Local Issue 4 – Winter 2020. Photo: Rodrigo Moreno
The Local wins gold for Best Interactive/Infographic Story at Canadian Online Publishing Awards
2020

The Local, an independent magazine exploring urban health and social issues in Toronto, recently garnered a gold at the Canadian Online Publishing Awards for Best Interactive/Infographic story for Mapping Our Divisions by Tai Huhyn, William Davis, and Tom Weatherburn. The award adds to the list of accolades this Metcalf supported magazine has received. In 2018, it was nominated for four Canadian Online Publishing Awards and won two: Best Photo Journalism and Best Investigative Article.

The most recent issue shines a spotlight on Lawrence Heights, a neighbourhood in the midst of massive change; it is the latest revitalization project the City of Toronto is undertaking. While revitalization will bring much needed updates to the social housing infrastructure, it is also disrupting the tight-knit community that has been cultivated by residents who have lived there for multiple generations. The feature story, How it Feels to Be Revitalized, examines the difficulty in finding a balance between meeting the needs of existing residents while appealing to affluent newcomers.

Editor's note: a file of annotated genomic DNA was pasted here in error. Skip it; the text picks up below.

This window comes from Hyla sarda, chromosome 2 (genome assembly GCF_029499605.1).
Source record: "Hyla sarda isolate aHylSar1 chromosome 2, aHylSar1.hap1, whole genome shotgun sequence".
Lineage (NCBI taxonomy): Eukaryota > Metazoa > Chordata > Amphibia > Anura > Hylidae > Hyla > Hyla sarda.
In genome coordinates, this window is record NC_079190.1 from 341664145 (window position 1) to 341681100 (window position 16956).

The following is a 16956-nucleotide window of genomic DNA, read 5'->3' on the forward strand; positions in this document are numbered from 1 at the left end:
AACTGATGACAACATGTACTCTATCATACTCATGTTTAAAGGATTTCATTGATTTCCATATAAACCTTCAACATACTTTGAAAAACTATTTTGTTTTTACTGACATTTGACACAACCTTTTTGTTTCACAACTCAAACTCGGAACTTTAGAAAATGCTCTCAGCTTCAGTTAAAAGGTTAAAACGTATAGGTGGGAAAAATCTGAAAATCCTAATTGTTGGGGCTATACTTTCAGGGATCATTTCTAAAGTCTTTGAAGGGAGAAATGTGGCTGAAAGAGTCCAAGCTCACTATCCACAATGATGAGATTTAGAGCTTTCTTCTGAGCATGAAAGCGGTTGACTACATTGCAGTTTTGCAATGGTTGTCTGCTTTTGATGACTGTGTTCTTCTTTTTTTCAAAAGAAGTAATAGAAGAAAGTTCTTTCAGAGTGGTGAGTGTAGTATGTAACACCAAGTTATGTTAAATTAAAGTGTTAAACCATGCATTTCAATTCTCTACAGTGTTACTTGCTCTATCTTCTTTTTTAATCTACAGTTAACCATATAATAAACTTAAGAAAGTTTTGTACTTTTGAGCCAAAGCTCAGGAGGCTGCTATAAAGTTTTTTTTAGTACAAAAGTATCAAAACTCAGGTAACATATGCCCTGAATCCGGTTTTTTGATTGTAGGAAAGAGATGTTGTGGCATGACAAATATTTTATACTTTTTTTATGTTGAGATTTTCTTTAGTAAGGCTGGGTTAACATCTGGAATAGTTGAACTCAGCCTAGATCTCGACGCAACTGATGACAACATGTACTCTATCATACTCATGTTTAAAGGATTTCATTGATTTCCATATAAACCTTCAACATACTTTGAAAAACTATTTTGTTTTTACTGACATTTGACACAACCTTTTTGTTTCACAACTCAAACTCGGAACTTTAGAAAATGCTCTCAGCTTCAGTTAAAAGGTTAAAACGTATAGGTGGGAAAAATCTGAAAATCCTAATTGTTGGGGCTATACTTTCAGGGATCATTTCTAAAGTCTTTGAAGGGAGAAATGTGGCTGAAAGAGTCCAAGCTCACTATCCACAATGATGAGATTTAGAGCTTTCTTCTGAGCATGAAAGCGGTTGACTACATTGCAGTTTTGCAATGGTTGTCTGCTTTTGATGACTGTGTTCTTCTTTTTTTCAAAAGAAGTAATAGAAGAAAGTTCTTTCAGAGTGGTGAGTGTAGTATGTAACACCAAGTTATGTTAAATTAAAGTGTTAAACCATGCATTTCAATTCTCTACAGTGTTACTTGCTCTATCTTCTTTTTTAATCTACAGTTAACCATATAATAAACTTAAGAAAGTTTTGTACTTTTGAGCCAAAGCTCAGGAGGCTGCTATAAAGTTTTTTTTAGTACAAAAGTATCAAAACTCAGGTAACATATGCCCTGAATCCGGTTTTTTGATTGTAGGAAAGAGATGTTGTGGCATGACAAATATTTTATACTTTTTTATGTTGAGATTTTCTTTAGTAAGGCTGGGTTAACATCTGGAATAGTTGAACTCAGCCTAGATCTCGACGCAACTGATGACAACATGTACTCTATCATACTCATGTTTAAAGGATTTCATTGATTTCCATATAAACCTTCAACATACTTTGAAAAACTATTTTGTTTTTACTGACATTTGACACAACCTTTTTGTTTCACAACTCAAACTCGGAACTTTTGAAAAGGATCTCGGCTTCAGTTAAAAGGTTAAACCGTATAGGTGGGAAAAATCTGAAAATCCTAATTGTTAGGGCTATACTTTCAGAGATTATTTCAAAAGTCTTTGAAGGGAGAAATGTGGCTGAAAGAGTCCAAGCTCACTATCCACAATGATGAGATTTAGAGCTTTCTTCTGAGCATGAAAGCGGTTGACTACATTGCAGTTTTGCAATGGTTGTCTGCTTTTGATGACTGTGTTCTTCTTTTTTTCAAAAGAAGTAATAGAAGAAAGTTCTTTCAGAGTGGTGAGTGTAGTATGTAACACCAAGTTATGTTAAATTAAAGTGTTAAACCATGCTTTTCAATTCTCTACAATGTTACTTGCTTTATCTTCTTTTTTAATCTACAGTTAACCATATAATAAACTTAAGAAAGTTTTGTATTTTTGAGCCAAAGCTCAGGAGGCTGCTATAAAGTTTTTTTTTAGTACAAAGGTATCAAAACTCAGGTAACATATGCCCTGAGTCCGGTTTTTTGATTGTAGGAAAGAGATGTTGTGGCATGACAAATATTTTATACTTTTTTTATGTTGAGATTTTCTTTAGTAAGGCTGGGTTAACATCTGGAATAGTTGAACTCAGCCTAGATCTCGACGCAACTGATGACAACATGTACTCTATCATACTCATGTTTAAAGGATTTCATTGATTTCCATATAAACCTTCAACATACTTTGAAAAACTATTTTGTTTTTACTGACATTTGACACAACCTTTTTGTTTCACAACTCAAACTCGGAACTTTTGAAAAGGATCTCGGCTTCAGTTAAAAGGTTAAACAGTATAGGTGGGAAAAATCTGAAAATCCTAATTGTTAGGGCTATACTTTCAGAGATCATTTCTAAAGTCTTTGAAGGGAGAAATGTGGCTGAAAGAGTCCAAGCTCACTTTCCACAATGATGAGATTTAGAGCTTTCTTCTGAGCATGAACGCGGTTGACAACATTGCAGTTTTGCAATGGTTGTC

In Welcome to Lawrence Heights, editor-in-chief Tai Huhyn paints a picture of this inner suburb located on either side of Allen Road just south of the Yorkdale Shopping Centre, and which at a hundred acres, is an area twice the size of Regent Park. Where the Spadina Expressway Didn’t Stop takes a look at how construction of the Allen Expressway divided Lawrence Heights. Photographer Rodrigo Moreno, who has been documenting Lawrence Heights over the last three decades, is profiled in The Picture Man. A local basketball team that’s securing college scholarships for kids is featured in The Toronto Basketball Powerhouse that Nobody’s Ever Heard OfWhy a Health Centre Started Teaching Algebra outlines how Pathway to  Education’s group of health care professionals believe that the best way to treat a community’s health might be through a tutoring program.

The Local takes a data-driven yet authentically human approach to storytelling on pressing issues facing the city. The Local pushes readers to look beyond the city’s dominant narratives for a fuller picture of what Toronto is, and what it can be, for all who live here.